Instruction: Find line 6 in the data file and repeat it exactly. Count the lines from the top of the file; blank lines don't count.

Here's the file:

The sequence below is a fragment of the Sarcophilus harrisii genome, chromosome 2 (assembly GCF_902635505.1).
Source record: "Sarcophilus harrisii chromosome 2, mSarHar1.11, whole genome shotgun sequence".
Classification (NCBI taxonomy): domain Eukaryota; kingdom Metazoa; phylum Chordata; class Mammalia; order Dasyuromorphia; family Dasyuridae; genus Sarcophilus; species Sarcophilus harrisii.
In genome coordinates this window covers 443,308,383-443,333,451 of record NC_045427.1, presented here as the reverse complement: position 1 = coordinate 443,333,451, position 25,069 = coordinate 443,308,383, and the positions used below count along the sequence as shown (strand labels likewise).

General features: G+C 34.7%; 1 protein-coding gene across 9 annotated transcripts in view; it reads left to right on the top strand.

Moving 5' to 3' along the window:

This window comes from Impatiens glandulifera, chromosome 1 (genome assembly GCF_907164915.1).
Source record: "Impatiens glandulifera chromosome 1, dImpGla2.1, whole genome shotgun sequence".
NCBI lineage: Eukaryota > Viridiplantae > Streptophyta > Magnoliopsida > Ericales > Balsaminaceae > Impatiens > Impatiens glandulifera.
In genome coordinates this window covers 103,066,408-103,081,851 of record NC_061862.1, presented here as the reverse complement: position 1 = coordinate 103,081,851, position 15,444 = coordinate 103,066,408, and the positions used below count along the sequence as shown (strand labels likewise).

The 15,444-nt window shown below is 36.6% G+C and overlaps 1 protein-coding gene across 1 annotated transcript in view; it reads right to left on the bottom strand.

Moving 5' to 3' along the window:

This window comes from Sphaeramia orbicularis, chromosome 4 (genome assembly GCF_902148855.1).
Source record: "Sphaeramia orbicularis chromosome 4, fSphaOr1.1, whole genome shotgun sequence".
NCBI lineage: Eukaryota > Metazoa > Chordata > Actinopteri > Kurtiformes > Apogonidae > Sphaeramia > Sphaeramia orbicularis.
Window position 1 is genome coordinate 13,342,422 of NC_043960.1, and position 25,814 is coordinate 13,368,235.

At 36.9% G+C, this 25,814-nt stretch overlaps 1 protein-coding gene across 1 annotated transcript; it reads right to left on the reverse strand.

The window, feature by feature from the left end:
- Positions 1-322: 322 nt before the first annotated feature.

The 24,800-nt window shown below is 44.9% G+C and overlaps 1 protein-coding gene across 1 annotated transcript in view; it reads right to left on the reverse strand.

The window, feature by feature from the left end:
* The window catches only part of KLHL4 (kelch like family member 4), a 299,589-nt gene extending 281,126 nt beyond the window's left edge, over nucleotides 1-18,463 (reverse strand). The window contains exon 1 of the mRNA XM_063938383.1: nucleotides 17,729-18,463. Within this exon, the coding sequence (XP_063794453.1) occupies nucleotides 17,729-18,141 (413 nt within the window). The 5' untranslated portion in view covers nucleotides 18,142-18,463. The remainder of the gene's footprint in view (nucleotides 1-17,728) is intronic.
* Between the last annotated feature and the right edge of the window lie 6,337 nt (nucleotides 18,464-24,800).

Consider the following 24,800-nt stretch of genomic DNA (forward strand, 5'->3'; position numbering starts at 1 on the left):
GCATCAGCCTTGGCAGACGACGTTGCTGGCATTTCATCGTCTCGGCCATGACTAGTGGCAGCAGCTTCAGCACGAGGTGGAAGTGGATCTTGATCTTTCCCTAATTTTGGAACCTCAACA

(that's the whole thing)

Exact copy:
Moving 5' to 3' along the window: